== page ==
Date of this Version
The world, over the course even of its relatively recent history, has known many natural disasters, including earthquakes, volcanic eruptions, tsunami, hurricanes, floods, droughts, and pandemics. The 1918-1919 Spanish flu pandemic killed more than 20 million people (some estimates run as high as 50 million). The current AIDS pandemic has already killed more than 20 million people (most in sub-Saharan Africa), and there are serious concerns that a new avian flu pandemic could kill hundreds of millions of people around the world. The recent earthquake in Pakistan is estimated to have killed over 70,000 people. The tsunami in the Indian Ocean in December 2004 killed 300,000 people (Winchester 2003; Winchester 2005; Barry 1997). Richard Posner, in his recent provocative book, Catastrophe (2004), worries about much more remote but more devastating natural disasters such as asteroid collisions with the earth or extreme forms of global warming followed by an ice age.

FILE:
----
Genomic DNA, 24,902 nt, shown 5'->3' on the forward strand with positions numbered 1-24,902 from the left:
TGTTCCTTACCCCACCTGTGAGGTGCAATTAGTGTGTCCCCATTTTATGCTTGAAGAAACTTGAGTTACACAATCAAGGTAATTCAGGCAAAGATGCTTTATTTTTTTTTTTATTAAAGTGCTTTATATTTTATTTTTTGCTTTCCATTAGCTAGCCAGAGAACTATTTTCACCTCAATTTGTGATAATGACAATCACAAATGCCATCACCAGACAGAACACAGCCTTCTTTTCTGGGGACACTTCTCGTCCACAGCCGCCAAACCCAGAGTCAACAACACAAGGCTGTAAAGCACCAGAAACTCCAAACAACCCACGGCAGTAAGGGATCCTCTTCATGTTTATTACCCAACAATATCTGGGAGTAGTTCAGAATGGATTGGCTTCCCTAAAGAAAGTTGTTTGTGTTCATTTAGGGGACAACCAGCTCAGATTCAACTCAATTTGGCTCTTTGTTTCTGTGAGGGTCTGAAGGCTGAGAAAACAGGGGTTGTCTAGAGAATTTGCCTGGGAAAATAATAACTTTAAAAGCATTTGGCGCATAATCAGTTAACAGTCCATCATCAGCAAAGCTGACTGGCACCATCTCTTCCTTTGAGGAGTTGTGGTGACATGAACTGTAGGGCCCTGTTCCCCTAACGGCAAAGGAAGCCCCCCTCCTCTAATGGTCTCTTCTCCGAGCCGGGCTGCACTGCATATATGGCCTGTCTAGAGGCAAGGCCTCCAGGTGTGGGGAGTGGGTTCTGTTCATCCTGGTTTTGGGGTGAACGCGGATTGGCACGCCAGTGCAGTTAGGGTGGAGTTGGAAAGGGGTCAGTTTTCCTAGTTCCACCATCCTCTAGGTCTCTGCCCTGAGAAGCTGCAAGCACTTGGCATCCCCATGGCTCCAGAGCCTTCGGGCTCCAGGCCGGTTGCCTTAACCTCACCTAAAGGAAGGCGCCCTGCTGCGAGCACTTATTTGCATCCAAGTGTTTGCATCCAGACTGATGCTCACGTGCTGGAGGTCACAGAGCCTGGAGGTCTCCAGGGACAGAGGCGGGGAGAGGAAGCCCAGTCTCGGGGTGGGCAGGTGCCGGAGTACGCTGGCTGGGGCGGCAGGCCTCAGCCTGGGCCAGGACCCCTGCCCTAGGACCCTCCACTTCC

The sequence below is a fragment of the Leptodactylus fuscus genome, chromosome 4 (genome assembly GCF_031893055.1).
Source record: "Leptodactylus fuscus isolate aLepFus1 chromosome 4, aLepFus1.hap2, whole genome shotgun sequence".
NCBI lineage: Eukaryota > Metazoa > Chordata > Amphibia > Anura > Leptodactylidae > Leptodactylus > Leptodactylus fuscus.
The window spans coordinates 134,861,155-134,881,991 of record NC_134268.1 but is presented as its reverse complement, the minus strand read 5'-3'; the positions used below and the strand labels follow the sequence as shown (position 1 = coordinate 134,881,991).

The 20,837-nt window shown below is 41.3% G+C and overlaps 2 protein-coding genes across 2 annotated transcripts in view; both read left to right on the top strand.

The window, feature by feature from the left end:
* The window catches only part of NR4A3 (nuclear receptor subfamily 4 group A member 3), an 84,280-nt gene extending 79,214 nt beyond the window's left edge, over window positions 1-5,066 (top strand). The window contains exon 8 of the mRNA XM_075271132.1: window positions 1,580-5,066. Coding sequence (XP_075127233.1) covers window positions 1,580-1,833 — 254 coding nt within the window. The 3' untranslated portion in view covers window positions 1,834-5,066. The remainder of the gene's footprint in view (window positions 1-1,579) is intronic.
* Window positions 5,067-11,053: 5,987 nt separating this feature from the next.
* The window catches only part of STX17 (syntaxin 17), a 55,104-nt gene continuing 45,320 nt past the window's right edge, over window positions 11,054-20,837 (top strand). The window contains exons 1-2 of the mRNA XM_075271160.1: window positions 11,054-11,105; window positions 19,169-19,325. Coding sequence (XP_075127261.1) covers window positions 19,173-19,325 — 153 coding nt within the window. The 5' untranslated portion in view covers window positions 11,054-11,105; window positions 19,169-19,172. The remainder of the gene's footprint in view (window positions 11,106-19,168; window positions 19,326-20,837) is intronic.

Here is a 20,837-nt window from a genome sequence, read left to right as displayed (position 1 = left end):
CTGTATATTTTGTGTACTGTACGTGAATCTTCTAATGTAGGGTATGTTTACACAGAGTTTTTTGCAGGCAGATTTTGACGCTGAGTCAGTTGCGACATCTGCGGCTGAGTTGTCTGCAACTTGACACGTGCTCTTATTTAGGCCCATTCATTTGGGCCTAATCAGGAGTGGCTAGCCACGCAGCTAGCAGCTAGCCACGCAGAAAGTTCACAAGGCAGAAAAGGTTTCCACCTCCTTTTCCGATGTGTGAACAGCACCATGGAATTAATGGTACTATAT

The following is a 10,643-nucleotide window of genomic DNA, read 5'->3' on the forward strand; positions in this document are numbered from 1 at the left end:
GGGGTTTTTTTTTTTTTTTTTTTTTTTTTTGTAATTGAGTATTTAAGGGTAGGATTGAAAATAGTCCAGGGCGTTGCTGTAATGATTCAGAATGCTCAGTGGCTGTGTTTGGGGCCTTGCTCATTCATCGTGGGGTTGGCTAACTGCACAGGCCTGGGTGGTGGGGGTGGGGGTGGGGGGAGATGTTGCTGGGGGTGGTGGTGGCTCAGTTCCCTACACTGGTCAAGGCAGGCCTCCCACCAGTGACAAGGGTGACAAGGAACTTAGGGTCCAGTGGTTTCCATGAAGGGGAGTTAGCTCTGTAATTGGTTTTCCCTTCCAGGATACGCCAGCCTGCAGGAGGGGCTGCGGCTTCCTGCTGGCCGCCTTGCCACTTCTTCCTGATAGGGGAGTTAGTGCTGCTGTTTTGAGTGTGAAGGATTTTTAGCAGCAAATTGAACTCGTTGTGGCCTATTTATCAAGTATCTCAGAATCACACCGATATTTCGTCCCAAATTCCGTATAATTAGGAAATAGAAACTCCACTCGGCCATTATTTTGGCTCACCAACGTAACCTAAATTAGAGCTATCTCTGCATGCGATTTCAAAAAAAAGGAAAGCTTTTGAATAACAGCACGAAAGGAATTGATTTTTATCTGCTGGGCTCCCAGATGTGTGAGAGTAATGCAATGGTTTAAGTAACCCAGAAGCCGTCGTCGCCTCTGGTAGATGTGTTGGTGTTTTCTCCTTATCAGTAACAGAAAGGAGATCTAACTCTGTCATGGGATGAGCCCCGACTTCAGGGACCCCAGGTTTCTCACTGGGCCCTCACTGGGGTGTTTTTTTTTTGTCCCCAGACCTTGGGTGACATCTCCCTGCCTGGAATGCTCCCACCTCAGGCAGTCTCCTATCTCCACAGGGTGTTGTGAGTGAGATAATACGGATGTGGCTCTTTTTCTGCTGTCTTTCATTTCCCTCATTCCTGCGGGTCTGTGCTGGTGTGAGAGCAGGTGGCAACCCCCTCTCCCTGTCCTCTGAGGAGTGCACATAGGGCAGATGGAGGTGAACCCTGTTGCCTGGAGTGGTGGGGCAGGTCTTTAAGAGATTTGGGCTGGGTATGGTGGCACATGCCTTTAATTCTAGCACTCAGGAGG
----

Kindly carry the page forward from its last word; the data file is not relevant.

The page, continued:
Daniels, R. J., & Trebilcock, M. J. (2006). Rationales and Instruments for Government Intervention in Natural Disasters. Retrieved from http://repository.upenn.edu/law_series/19
Date Posted: 21 August 2008